VI. LIKELIHOOD OF SUCCESS ON THE MERITS
A. Claim One: First Amendment Freedom of Speech
The court first considers plaintiffs' likelihood of success on their free speech claim. The parties disagree about the appropriate level of scrutiny to apply to the Act. Plaintiffs contend the Act is subject to strict scrutiny because the required notice amounts to a content-based regulation. “Mandating speech that a speaker would not otherwise make necessarily alters the content of the speech.” Riley, supra , 487 U.S. at 795, 108 S.Ct. 2667. Accordingly, laws compelling speech are considered to be content-based regulations generally subject to strict scrutiny, albeit with some exceptions. Id . ; see also Turner Broad. Sys. v. FCC , 512 U.S. 622, 642, 114 S.Ct. 2445, 129 L.Ed.2d 497 (1994). The State argues the court should instead adopt one of the lesser levels of scrutiny applicable to either compelled commercial speech, professional conduct, professional speech within the confines of the patient-provider relationship, or abortion-related disclosures. At hearing, the State, while maintaining its position that the speech at issue is both commercial and professional, acknowledged that of the two doctrines, professional speech is the better fit.
“[T]he violation of the First Amendment is all the more blatant” when the government targets particular views taken by speakers on the subject. Rosenberger v. Rector , 515 U.S. 819, 829, 115 S.Ct. 2510, 132 L.Ed.2d 700 (1995) (“Viewpoint discrimination is...an egregious form of content discrimination.”). Plaintiffs do not appear to argue that the Act discriminates based on their viewpoint, and the record does not suggest the State's rationale for the Act was to discriminate against a certain viewpoint. The required notice notifies the public about the full spectrum of reproductive health care services available in California and does not express an ideological viewpoint on the services mentioned. In addition, the Act also applies to all pregnancy-related health providers regardless of their beliefs on abortion.
As discussed below, after considering the alternatives, the court finds the Act regulates professional speech within the confines of the patient-provider relationship, which is reviewed under no greater than intermediate scrutiny. The court next finds the Act survives intermediate scrutiny for professional speech and would likely survive even strict scrutiny for fully protected speech. The court concludes plaintiffs are not likely to succeed on the merits of their free speech claim, but have raised serious questions going to the merits under the Ninth Circuit's “serious questions” approach.
1. Commercial Speech
a) Legal Standard
Content-based regulations are subject to lesser scrutiny when they concern commercial speech. Compelled commercial speech is subject to either intermediate scrutiny, Central Hudson Gas & Elec. Corp. v. Pub. Serv. Comm'n , 447 U.S. 557, 563–66, 100 S.Ct. 2343, 65 L.Ed.2d 341 (1980), or, if the law compels disclosure of “purely factual and uncontroversial information,” rational basis review, Zauderer v. Office of Disciplinary Counsel of Supreme Court of Ohio , 471 U.S. 626, 651, 105 S.Ct. 2265, 85 L.Ed.2d 652 (1985) (“[A]n advertiser's rights are adequately protected as long as disclosure requirements are reasonably related to the State's interest in preventing deception of consumers.”); see also Milavetz, Gallop & Milavetz, P.A. v. United States , 559 U.S. 229, 248–53, 130 S.Ct. 1324, 176 L.Ed.2d 79 (2010). The Supreme Court has articulated several justifications for its differential treatment of commercial speech: an advertiser may easily verify the truth of the information it disseminates about a specific product or service, Central Hudson Gas , 447 U.S. at 564 n. 6, 100 S.Ct. 2343 ; Virginia State Bd. of Pharmacy v. Virginia Citizens Consumer Council, Inc. , 425 U.S. 748, 772 n. 24, 96 S.Ct. 1817, 48 L.Ed.2d 346 (1976) ; commercial speech may be more durable and less likely to be chilled than other types of speech due to the advertiser's economic self-interest, Central Hudson Gas , 447 U.S. at 564 n. 6, 100 S.Ct. 2343 ; Virginia State Bd. of Pharmacy , 425 U.S. at 772 n. 24, 96 S.Ct. 1817 ; and the State has an interest in regulating the underlying commercial transaction, Edenfield v. Fane , 507 U.S. 761, 767, 113 S.Ct. 1792, 123 L.Ed.2d 543 (1993).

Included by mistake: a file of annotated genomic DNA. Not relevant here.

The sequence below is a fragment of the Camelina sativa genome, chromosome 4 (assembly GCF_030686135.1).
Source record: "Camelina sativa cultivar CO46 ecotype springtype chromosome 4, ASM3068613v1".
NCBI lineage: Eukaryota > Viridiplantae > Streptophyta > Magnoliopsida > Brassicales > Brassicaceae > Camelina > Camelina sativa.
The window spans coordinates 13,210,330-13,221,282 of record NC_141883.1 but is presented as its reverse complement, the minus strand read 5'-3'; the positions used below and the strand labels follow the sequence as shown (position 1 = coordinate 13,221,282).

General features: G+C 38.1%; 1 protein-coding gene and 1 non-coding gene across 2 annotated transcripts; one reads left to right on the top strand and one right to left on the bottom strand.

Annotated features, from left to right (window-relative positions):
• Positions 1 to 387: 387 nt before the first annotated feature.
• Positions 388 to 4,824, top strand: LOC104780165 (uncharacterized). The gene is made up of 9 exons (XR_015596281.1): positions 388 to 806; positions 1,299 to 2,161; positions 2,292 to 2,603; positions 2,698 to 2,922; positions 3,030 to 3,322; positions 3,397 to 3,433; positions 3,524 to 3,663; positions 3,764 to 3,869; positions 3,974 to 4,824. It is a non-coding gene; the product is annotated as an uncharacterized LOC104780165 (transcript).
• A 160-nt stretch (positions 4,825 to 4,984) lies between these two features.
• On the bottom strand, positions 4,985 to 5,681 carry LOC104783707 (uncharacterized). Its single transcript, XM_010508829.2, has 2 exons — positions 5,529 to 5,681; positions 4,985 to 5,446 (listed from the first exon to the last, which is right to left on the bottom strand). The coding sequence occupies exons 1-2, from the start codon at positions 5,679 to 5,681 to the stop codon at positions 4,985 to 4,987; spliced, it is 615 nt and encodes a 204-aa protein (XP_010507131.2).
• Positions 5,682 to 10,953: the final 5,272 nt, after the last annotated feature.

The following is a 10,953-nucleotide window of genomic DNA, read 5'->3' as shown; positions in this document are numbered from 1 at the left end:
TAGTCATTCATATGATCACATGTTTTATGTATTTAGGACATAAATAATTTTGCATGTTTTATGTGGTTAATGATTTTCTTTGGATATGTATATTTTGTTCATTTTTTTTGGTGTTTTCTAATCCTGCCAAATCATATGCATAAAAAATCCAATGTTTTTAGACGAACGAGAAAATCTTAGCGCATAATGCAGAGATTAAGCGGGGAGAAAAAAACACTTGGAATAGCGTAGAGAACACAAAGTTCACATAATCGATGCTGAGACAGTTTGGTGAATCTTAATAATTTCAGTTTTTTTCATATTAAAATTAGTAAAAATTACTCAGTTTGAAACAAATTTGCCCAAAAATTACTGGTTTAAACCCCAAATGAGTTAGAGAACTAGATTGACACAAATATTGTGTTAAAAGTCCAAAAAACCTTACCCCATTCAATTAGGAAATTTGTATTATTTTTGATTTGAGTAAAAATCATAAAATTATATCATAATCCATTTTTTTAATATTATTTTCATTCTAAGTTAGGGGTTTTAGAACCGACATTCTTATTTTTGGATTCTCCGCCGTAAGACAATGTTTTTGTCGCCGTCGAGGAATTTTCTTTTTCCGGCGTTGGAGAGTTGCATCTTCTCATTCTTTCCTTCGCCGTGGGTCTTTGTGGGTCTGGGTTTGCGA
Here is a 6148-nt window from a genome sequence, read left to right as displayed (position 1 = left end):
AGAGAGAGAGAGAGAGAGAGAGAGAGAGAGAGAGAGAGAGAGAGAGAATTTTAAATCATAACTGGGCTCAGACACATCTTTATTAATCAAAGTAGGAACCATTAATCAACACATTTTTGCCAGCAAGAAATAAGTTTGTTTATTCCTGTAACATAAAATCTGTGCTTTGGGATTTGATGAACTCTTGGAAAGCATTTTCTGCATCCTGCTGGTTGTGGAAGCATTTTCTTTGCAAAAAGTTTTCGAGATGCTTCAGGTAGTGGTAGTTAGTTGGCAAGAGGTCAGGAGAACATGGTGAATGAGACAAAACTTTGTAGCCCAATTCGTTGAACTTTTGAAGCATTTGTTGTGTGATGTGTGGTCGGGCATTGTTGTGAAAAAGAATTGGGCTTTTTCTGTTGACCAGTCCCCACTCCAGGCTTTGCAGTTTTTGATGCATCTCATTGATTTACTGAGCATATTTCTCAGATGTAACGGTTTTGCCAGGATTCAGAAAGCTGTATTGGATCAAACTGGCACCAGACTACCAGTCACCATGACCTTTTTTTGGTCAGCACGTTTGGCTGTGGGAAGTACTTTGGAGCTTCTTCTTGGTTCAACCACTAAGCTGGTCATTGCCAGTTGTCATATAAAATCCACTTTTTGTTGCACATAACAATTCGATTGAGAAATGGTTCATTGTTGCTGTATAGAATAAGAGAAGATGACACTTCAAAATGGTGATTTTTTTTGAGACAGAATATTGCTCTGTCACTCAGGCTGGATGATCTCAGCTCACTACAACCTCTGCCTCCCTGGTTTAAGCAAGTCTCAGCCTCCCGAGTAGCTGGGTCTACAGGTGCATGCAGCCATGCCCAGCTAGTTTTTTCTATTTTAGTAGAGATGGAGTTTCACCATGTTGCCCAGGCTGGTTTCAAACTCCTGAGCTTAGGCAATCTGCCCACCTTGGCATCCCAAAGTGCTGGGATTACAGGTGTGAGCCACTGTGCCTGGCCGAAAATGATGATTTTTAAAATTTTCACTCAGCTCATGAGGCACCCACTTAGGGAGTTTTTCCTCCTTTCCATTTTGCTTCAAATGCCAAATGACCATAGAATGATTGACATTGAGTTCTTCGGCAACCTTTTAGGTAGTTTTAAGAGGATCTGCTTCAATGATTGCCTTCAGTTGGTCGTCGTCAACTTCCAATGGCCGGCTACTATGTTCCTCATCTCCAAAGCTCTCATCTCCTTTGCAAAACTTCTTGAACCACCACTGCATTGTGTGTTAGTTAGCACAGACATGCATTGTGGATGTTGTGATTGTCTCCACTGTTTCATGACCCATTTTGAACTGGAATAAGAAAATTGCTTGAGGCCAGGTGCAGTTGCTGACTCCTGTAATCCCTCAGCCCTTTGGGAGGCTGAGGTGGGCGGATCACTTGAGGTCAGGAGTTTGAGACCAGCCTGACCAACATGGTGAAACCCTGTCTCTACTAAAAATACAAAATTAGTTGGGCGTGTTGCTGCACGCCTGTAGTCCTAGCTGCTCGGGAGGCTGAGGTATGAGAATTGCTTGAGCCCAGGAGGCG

The Supreme Court has defined commercial speech as “expression related solely to the economic interests of the speaker and its audience,” Central Hudson Gas , 447 U.S. at 561, 100 S.Ct. 2343, and as speech that “does no more than propose a commercial transaction,” Va. State Bd. of Pharmacy, 425 U.S. at 752, 96 S.Ct. 1817 ; see also Bolger v. Youngs Drug Prods. Corp., 463 U.S. 60, 66, 103 S.Ct. 2875, 77 L.Ed.2d 469 (1983) (describing proposal of a commercial transaction as “the core notion of commercial speech”); Am. Acad. of Pain Mgmt. v. Joseph , 353 F.3d 1099, 1106 (9th Cir.2004) (reviewing definition of commercial speech). However, the Court has recognized the difficulty of “drawing bright lines that will clearly cabin commercial speech as a distinct category.” City of Cincinnati v. Discovery Network, Inc ., 507 U.S. 410, 419, 113 S.Ct. 1505, 123 L.Ed.2d 99 (1993). Accordingly, when it is not clear whether speech is commercial, the Court in Bolger set out three factors relevant to the determination: (i) whether the speech is an advertisement, (ii) whether the speech refers to a specific product, and (iii) whether the speaker has an economic motive for the speech. 463 U.S. at 66–68, 103 S.Ct. 2875 ; see also Ass'n of Nat. Advertisers, Inc. v. Lungren , 44 F.3d 726, 728 (9th Cir.1994) (reviewing Bolger factors). While “[t]he combination of all these characteristics...provides strong support for the...conclusion that [speech is] properly characterized as commercial speech,” Bolger , 463 U.S. at 67, 103 S.Ct. 2875, it is not necessary that each of the characteristics “be present in order for speech to be commercial,” id . at 67 n. 14, 103 S.Ct. 2875. When commercial speech is “inextricably intertwined with otherwise fully protected speech,” the court applies the test for fully protected expression. Riley , 487 U.S. at 796, 108 S.Ct. 2667. “Our lodestars in deciding what level of scrutiny to apply to a compelled statement must be the nature of the speech taken as a whole and the effect of the compelled statement thereon.” Id . The court does not “parcel out the speech, applying one test to one phrase and another test to another phrase.” Id .